If you are interested in more technical details, please refer to the schematic online.

A dual-joypad version of this adapter was produced and built by my podcasting partner Neil Blanchard.  He had it available for sale at CoCoFEST!, and he continues to take orders for them by email. This device uses the design described above and will support use of all of the buttons on the standard "3-button" SEGA Genesis joypad on the CoCo3. I believe these items have sold well, so now there is a "critical mass" of these items out in the community waiting to be used effectively. Hopefully we all can think of ways to make use of 3 action buttons (plus Start) in a CoCo3 game -- what will you write?  What will I write? Well, stay tuned...

Sunday, November 8, 2015

CoCo Conversion for SMS Joypad

I've never been a huge fan of gaming with a joypad, but many people are. With that said, I do agree that a digital gaming input can certainly be more effective than the CoCo's analog joysticks for any number of games. My preference for digital joysticks on the CoCo was strong enough to lead me to build a CoCo joystick from arcade components for use when showing Fahrfall to the general public. I even published the schematic I used for building the internals of that joystick in an earlier post on this blog.

Using an arcade stick for playing (most) CoCo games is great! But an arcade stick can be a bit large and unwieldy, and it certainly does not travel well. Having a joypad is a nice alternative, but making one from scratch is a lot to manage. Using a donor joypad is an attractive option, but which one? The NES controller fits OK, but it has more buttons than the CoCo can use. It turns-out that the SEGA Master System controller is also a good fit, and it has the same number of buttons as are supported by the CoCo3.

Part of me hates destroying one vintage device to enhance another. However, there are a lot of SMS controllers out in the wild. So, I made the call to sacrifice an SMS controller in order to make the world better for CoCo users! If you think this was a bad choice, well, then I hope you'll forgive me and move on... :-)

Peeking Inside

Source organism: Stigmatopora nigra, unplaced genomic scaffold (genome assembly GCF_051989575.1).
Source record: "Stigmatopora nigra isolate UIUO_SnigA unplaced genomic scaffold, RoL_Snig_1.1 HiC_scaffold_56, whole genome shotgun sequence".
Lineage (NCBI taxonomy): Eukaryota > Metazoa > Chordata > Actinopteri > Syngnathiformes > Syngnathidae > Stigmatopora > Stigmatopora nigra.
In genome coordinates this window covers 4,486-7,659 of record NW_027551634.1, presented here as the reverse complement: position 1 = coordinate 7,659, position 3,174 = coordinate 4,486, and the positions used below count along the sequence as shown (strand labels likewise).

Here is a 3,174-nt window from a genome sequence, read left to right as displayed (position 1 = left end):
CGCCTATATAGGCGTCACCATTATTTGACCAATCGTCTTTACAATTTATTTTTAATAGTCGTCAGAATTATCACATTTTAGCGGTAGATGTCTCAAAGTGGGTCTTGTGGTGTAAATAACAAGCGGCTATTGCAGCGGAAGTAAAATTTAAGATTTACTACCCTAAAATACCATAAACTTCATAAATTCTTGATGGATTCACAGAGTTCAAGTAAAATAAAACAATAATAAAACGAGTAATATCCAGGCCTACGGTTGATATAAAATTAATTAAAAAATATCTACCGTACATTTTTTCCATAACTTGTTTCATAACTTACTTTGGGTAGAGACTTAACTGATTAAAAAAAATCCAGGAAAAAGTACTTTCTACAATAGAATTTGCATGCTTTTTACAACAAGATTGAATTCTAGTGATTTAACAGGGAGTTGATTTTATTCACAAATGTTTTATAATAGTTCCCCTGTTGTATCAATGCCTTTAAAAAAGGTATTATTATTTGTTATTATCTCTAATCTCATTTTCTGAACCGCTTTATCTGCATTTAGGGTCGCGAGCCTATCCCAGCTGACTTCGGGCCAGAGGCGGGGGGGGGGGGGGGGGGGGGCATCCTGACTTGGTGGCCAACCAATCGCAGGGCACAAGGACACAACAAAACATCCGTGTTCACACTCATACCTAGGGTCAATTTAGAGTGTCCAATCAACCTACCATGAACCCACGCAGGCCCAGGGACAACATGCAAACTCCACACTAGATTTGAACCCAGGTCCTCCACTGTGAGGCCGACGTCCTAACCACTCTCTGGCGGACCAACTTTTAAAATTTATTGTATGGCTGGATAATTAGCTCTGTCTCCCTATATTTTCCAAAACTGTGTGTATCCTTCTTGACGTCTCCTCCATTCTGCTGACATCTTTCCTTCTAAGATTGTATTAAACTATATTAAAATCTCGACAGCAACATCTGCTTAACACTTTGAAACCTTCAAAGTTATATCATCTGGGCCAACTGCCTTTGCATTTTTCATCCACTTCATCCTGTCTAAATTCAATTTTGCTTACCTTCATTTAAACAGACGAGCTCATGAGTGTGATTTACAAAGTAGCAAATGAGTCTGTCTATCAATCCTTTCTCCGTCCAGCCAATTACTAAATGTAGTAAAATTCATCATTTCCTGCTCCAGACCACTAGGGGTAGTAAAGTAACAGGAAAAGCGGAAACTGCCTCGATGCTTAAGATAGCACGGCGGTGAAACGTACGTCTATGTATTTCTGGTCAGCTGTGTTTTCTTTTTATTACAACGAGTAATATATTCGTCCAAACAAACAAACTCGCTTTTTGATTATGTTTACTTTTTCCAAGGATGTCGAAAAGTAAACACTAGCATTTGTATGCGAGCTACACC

As a first step, we must open the SMS controller. Inside (at least for the ones I have seen), there are a couple of small PCBs with conductive pads for all the buttons.

The wires from the joystick cable connect to the edge of the PCB holding each button, and a small wire connects the two PCBs for a shared ground signal. This is about as simple as things get..

Cut and Splice

Removing the wires on the direction pad made room for installing the resitors needed for the circuit that turns the button inputs into the analog signals needed by the CoCo. The existing PCB had most of the connections needed, but one problem is that the original SMS controller circuit had each button designed to pull a signal to ground when pressed. As a result, there was one trace that connected to all four direction buttons.
Direction PCB w/ central ground connection
The CoCo circuit needs two of the buttons to connect to Ground, but it needs the other two buttons to connect to +5V. As a results, the PCB needed to be modified to accommodate that connection. A hobby knife was useful here both for breaking the connections and for scraping away enough solder mask to allow for new connections to be made.
Direction PCB w/ modification
Once the direction PCB was modified, it was a trivial (if somewhat tedious) operation to attach the eight resistors need to implement the switched voltage divider circuit used to feed the CoCo's analog joystick inputs.

"Big" resistors connected
One axis completed

Both axes completed
Twist and Tuck